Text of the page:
Over the last couple of years, my husband and I have become addicted to the reality series that involves someone in the wilderness with nothing but a camera. There were a couple of Navy Seal-types who intentionally put themselves in harm’s way, scouring cold mountainsides with nothing but a pickaxe and a can of sardines. Others crossed the Siberian Tundra in search of rescue, eating shrubs and fungus along the way. Taunting viewers with tales of survival in the most dangerous of places, we watched with fascination until it became perfectly clear that we were in a game of survival all our own.
The Struggles Of Raising A Teenage Girl
Our teenage daughter is that Siberian Tundra. We scour her vast landscape with weapons out (strength, fortitude, bravery) in hopes of discovering the warm, lush, inviting climate that used to occupy that cold wasteland. Every now and then, our skills at weathering that storm prevail and we are treated to days of beautiful weather, sunny skies and calm waters. But then that storm picks up again, and we are left tired and breathless searching for cover and protection. It is exhausting.
I have come to discover that being a teenage girl in this century is quite similar to “The Hunger Games” and as conscientious parents, we are fighting an uphill battle. There is no way to predict how she is feeling from one day to the next. And the cruelty of this age is that neither does she. Our teenage daughter hates that loss of control – but she can’t do much about it either. My husband and I work together to provide the support she needs but we are not what she wants; her friends are an emotional substitute for what used to be us. While we really love most of her friends, we know that they are replacing us in situations where we still feel critical.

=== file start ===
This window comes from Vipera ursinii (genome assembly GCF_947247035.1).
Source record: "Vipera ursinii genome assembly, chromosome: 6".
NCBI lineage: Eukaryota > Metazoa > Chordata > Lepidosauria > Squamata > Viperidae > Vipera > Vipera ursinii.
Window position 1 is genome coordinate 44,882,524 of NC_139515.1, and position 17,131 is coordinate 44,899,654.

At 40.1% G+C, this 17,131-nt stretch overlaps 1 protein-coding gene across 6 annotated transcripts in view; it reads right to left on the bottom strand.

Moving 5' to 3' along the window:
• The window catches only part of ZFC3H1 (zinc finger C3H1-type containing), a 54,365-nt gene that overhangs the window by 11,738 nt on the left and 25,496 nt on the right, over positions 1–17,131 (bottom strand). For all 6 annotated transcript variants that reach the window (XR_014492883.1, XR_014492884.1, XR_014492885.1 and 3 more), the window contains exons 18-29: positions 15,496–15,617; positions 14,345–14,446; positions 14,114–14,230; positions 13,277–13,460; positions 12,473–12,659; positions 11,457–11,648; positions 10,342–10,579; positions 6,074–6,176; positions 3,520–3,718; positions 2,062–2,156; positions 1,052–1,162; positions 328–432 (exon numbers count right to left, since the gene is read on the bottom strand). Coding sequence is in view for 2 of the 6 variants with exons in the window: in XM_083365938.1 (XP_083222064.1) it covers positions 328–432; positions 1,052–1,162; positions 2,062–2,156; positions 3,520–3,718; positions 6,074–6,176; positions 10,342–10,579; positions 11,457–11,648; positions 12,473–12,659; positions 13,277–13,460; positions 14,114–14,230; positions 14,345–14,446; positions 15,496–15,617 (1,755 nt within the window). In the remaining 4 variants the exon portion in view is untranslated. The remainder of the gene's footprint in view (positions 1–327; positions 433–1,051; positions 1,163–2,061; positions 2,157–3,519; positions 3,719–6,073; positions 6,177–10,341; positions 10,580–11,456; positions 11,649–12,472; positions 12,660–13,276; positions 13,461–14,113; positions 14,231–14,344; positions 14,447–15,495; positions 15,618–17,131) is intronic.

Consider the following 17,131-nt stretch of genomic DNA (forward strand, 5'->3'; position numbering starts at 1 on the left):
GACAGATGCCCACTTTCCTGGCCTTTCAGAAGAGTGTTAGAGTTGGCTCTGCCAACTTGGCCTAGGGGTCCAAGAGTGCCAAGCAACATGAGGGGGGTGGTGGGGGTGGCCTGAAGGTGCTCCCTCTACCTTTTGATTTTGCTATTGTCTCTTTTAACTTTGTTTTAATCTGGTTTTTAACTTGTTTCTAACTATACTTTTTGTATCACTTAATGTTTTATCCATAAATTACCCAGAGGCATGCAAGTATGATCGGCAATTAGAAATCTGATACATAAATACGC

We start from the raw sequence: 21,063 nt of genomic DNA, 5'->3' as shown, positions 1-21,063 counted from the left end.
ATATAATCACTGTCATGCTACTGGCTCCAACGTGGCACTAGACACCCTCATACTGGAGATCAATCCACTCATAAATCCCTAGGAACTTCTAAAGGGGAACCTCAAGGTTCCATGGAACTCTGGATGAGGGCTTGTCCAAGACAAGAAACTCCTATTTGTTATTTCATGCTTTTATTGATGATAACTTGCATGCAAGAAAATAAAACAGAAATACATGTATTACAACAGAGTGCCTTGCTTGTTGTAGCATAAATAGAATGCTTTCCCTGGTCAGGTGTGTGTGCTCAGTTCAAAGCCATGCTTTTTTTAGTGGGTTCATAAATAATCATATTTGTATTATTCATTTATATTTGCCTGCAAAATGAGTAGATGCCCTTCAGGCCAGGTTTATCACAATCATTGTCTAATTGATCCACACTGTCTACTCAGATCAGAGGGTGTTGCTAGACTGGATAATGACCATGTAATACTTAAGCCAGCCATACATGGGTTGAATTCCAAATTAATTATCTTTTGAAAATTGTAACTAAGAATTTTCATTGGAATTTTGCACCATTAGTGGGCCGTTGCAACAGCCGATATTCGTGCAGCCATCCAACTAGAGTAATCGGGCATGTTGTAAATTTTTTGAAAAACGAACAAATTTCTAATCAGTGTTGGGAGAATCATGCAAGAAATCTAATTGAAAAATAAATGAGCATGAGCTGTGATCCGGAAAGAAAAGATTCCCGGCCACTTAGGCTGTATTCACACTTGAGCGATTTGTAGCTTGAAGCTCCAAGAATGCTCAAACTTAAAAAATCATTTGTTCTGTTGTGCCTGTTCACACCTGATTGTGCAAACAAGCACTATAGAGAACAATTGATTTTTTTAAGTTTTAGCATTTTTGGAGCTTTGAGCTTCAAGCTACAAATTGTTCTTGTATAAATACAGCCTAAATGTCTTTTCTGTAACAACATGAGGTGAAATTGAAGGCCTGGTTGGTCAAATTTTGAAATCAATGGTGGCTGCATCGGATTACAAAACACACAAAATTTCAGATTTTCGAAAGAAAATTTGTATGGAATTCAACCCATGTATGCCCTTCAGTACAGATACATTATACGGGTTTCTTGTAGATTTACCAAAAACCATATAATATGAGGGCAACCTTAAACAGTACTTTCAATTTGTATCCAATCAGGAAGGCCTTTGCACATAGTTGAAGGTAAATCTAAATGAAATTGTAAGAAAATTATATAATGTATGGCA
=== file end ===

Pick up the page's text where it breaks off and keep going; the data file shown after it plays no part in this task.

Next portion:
Dealing With Teenage Girls Who Don’t Want To Talk
Making our feelings and fears known is another challenge entirely. When we finally have her alone, away from any technology, it’s hard to not barrage her with questions. Friends, drinking, pot, porn–the list is endless and while I have legitimate concerns, I have to refrain at times in order to keep her close. Our older son shared that insight. “Just let me be when I’m with you and I might want to do it more. No questions, no asking me to divulge who’s getting high; just know that I’m okay and I need to be with you. But I need for you to be quiet.” Heard that. And the benefits are incredible; the positive effects are substantial.
So while venturing through that Tundra, I am careful to give her some space. There is something to be said for knowing when to stay quiet and let the meal go without intense discussion. Sitting over a girls’ lunch in the mall, we shared a pop, a salad and very little conversation. I was biting my lip – but maintained a respectful silence. As we left, my little survivor grasped my arm and looped her elbow around mine. She held on tight as we walked to the car. I hope this moment will sustain us until the next reality challenge. If not, I’ll pray for a one-hour episode.